A federal judge ruled Friday against stopping construction at a rail yard in southwest Johnson County but left the matter open for consideration later.
Opponents of the project asked for a temporary restraining order and preliminary injunction against BNSF Railway's intermodal facility in Edgerton. They argued that its destruction of wetlands would violate federal law.
But BNSF said that part of the project will not begin until August, and Judge Carlos Murguia noted that an injunction required a threat of imminent harm. He left it open to be considered later.
The ruling came after lawyers argued in his court in Kansas City, Kan., over issues related to construction of the $250 million freight yard, among the largest area development projects.
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A group of local residents and a California environmental group have sued the Army Corps of Engineers and BNSF. They contend the corps did not properly comply with federal environmental laws before authorizing construction at the 490-acre site.
Mark Dugan, attorney for those residents, argued Friday that to fill in and destroy thousands of feet of streams and five acres of wetlands would violate federal law.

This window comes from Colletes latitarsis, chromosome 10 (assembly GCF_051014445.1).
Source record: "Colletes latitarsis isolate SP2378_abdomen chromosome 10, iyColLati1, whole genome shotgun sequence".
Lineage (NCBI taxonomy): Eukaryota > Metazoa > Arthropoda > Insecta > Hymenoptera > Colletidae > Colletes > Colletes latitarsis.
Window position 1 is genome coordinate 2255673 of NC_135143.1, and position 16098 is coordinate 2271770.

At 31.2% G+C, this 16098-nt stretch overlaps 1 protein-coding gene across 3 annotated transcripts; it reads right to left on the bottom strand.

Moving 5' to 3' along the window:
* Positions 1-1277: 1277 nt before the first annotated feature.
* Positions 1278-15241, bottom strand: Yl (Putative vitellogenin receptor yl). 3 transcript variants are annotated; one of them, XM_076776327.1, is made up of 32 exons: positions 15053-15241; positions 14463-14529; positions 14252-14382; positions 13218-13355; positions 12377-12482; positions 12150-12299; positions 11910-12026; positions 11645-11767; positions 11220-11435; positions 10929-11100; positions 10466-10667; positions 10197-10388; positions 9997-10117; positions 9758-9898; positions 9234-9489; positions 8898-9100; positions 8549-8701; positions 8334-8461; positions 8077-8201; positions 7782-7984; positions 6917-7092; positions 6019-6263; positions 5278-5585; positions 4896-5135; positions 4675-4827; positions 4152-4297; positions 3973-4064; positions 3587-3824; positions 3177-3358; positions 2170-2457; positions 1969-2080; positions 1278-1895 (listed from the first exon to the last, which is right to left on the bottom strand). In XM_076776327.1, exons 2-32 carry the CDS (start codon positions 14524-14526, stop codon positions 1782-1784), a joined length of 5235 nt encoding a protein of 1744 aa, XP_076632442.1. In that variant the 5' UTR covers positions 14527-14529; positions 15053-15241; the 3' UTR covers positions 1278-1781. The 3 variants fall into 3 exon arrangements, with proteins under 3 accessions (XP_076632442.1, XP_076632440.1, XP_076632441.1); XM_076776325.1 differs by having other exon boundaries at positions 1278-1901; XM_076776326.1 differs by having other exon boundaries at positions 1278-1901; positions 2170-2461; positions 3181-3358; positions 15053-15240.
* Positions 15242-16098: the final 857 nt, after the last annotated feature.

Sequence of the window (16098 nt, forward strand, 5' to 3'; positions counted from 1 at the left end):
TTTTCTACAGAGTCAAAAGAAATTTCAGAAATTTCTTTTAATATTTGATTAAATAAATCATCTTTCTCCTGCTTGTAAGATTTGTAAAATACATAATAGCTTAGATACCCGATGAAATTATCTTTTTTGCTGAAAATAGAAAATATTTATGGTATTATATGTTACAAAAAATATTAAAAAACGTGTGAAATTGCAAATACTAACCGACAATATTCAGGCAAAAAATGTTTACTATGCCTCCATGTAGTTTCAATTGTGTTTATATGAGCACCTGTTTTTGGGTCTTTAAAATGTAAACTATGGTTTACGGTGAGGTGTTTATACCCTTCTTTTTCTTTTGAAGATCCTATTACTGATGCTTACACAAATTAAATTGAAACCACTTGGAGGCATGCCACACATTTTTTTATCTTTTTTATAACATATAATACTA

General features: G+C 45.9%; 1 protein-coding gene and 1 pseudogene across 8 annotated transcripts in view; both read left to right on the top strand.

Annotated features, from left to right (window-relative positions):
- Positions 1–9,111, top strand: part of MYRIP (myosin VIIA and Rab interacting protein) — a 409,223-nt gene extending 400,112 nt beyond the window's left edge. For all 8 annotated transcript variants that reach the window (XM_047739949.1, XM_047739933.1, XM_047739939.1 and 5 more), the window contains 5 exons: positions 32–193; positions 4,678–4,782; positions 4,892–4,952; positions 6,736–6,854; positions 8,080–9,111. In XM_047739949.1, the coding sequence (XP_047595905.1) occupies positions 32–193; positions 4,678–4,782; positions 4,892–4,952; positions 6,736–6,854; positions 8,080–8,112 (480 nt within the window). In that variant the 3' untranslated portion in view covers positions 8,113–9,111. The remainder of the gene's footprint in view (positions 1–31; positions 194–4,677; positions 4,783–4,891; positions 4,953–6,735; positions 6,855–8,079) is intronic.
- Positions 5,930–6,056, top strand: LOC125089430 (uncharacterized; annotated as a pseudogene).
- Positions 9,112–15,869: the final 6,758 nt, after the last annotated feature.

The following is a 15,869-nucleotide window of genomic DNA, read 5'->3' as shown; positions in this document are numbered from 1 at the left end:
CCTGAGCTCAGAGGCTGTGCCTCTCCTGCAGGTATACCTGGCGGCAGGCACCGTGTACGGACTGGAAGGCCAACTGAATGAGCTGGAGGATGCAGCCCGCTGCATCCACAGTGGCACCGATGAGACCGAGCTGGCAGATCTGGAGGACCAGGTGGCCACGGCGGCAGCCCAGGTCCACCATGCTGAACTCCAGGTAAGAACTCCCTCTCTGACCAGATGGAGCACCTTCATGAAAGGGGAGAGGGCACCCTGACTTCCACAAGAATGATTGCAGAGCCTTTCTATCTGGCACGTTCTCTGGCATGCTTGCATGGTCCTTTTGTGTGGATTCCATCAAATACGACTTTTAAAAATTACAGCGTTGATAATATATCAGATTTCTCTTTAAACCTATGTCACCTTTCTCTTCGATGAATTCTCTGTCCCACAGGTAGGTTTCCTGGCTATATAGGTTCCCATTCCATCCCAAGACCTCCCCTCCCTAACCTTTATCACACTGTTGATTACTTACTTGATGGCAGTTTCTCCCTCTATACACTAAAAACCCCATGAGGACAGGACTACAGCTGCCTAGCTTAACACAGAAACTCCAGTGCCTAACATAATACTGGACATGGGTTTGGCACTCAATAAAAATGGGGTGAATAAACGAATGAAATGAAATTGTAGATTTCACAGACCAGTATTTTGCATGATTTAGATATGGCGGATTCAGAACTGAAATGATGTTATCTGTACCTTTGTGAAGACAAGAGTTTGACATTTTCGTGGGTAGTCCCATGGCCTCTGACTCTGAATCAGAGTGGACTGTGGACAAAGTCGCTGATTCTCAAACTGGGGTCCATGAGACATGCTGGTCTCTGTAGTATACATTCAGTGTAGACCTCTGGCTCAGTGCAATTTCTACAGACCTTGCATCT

Melissa Lin Perrella, attorney for the National Resources Defense Council, based in California, argued that the corps should have done more study and an environmental impact statement for the project, which will bring in thousands of trucks to load goods from trains.
But Douglas Dalgleish, attorney for BNSF, said all local, state and federal authorities supported the corps' finding that the project would have no significant environmental impact.
He noted that the Kansas Legislature last year awarded the company a $35 million grant to help make it happen and create an estimated 8,700 jobs. Site preparation construction started in March, and delays would wipe out jobs and cost the rail company and the state money, he said.
The meandering stream that would be eliminated is unnamed and of poor water quality, he said.
"It is not some kind of pristine landmark," he said.
BNSF will also construct a conservation corridor to replace it that will include seven acres of wetlands, Dalgleish said.
"It will be vastly superior, an improvement from what exists now," he said.
The delay request and the issues are likely to surface again. The judge told lawyers he has read and heard their arguments and will be prepared.